At the end of this week’s data update for Stroud, Gloucestershire and beyond, is a summary and link to details of current guidance. The next stage of the government’s roadmap for easing restrictions is due to take place “no earlier than 17 May.”
- Sadly, after two weeks where no-one from Stroud district died with Covid-19 mentioned on their death certificate, the deaths of two people have been recorded in the most recent data (to 16th April), bringing the district total to 199. These were two of three people across Gloucestershire to die with or because of Covid-19 (the Gloucestershire total is now 1,183 people). Data from the UK’s statistics agencies shows that 151,243 people living in the UK have died with their “death certificate mentioning COVID-19” as one of the causes – with another 402 people added to this total in the most recent week of data (compared to 422 the week before, and 450 the week before that, a slow but important decline). We send our condolences to all affected. There are two people in Gloucestershire hospitals with Covid-19, and we also wish them well with their recoveries.
- Rates of the number of people testing positive per 100,000 people are still low in Stroud district and Gloucestershire – indeed among the lowest rates in the UK: 12.5 per 100,000 in Stroud district, and 11 per 100,000 across Gloucestershire. These are both very low rates in national context, or compared to what rates have been. the ZOE app/Kings College London estimate is the lowest it has been at 7 active symptomatic infections for the district.
- Nationally, the number of Covid-19 patients being admitted to hospital has been falling fast but appear to be stalling – 160 people were admitted on the 27th April, compared to 132 seven days previously – and 4,577 at the peak on 12th January). The total number of people with the virus in UK hospitals was 1,451 on the 29th April, down from 1,781 on the 22nd April (and from a peak of 39,249 on 18th January). The lowest last summer was 803 on the 2nd September, so there is still some way to go. The number of Covid-19 patients in mechanical ventilation beds is now 185 (30th April, down from 243 on the 23rd April, having peaked at 4,077 patients on 24th January). The lowest last summer was 60 on 28th August. We send our best for the recovery of all Covid-19 patients in hospital.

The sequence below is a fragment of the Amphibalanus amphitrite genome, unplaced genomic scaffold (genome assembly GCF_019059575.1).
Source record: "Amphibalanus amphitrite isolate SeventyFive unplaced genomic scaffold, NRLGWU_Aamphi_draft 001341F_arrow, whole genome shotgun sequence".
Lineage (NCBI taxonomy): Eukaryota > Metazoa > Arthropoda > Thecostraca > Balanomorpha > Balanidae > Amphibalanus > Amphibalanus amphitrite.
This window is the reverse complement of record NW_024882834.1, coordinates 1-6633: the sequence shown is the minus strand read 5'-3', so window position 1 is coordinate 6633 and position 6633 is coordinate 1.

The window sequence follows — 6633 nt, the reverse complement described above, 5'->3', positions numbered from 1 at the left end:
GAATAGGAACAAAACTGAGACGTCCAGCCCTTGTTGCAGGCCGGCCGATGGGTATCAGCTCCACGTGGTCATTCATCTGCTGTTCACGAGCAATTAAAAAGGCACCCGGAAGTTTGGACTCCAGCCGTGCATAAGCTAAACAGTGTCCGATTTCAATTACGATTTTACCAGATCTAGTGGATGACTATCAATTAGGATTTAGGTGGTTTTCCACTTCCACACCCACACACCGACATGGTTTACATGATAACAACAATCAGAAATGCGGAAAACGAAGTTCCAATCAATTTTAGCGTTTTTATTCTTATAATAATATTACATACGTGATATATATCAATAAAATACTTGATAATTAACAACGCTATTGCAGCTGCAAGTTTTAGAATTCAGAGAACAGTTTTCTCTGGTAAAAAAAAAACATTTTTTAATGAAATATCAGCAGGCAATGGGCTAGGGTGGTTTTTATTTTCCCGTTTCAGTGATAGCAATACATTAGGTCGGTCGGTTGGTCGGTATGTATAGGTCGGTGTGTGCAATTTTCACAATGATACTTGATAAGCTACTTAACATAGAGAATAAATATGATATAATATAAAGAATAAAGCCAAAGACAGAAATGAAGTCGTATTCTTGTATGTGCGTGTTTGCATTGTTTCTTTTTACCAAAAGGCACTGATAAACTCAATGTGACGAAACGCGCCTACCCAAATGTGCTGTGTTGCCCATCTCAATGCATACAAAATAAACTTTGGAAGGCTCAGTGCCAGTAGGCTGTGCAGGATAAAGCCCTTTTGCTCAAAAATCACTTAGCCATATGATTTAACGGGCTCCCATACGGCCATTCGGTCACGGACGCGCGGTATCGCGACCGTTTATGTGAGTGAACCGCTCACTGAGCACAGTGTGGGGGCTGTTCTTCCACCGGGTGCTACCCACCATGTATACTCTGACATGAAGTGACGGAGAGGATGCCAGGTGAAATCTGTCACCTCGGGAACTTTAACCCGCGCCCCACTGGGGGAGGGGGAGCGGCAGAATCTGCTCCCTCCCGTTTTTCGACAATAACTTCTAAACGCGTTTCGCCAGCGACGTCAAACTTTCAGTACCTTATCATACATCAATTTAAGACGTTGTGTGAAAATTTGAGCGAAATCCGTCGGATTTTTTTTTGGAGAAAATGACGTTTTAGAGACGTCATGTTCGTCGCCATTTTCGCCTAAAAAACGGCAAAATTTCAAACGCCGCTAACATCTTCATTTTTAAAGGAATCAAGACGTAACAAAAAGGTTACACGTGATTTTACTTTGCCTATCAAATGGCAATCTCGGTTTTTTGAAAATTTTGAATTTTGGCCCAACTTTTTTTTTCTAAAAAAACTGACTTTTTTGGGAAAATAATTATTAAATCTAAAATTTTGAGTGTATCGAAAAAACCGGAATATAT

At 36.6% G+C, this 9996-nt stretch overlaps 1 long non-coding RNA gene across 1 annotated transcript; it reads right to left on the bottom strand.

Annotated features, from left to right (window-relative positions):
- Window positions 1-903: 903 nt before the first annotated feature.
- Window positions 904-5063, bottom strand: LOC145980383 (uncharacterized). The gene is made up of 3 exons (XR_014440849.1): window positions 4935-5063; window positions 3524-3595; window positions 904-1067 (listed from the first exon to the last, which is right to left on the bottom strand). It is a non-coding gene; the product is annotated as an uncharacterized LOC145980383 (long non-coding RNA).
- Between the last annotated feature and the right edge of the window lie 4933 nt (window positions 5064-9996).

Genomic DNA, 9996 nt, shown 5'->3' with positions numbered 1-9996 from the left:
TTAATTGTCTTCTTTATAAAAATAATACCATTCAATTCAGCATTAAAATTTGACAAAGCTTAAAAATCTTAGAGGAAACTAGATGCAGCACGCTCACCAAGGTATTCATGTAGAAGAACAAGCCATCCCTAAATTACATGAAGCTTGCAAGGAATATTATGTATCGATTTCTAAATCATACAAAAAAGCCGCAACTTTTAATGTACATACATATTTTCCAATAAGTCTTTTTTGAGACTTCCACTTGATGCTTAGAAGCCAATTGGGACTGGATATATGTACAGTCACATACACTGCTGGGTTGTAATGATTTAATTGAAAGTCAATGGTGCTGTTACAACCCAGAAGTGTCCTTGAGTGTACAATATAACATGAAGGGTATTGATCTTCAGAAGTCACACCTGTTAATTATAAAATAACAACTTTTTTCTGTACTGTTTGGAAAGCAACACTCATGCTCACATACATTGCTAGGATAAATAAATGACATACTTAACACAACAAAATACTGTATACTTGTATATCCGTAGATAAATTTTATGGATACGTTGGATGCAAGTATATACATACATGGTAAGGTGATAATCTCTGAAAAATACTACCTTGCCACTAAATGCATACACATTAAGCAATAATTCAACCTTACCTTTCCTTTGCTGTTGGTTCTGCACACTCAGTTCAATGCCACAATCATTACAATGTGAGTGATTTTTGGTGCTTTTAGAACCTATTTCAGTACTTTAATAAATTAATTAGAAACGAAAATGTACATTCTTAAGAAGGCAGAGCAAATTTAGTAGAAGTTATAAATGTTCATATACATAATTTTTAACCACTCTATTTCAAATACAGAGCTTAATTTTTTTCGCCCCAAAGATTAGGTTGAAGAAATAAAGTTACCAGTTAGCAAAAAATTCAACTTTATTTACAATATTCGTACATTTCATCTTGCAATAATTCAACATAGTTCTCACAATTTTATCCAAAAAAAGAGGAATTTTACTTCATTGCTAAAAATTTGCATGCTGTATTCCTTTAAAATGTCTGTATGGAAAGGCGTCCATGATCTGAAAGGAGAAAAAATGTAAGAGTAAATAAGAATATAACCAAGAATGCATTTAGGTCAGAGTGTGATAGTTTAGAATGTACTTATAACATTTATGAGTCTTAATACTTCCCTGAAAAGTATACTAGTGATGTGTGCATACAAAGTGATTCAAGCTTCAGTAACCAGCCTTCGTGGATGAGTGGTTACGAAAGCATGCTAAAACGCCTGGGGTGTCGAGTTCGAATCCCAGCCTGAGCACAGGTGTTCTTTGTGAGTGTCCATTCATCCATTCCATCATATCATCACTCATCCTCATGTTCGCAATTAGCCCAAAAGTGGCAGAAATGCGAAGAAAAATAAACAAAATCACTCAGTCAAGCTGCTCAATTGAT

- Gloucestershire NHS has delivered half a million doses of Covid-19 vaccines. around 100% of people aged 65 or over in Stroud district have had a first dose, and around 75% a second dose (compared to 97% and 68% for England). For 45-64 year olds, around 92% have had a first dose, and around 12% a second dose (88% and 16% for England). Far lower proportions of people aged 16-44 have had first / second doses – because other then people who work in health or social care, or are clinically vulnerable – vaccination has not been available to them. Nonetheless, already 25% of people aged 16-44 in Stroud district have received a first dose and 8% a second dose.
- Across the UK, as of 2nd May nearly 50 million doses have been delivered (49,834,997) and 34,505,380 people have received at least a first dose (65.5% of UK adults have had a first dose and 29.1% have had a second. The proportion of the full population would be lower as there are a large number of people aged under 16 who are not eligible to be vaccinated – at least as yet).
- While the number of people testing positive in the UK is reaching very low levels, there is a long way to go globally before the pandemic is over – the 7-day average number of people testing positive per day reached a new high on April 25th – 826,374 – and has been steady at around that level since (this partly reflects increased testing but mostly is a function of the fact that the virus is rampant in many countries, including India – where the 7 day daily average reached 365,000 people testing positive on April 30th).
- The number of people to be reported as dying per day (on a 7-day average basis) at the global level is rising again – to 13,431 on April 30th, approaching the global previous peak of 14,435 on January 26th. In the context of robust evidence that data on the number of people dying in India, to give just one example, undercounts significantly the scale of what is happening, it is likely that the number of people dying daily with their death attributed in some way to Covid-19 is as high as it has ever been.
- Further detail and charts on the above and more are below:
People who have tested positive
Across Gloucestershire, 62 people tested positive in the week to the 28th April (down from a total of 84 for last week, and from 64 in the previous week). The number of people testing positive across the county is broadly flat – at a very low level, and could be higher than in August only because of more testing of people without symptoms (it’s hard to tell. Alternatively infections are still spreading among age groups that have not yet been vaccinated). You can view daily numbers for Gloucestershire on the government’s dashboard. The rate per 100,000 people for Gloucestershire is 11 – one of the lowest rates in the UK.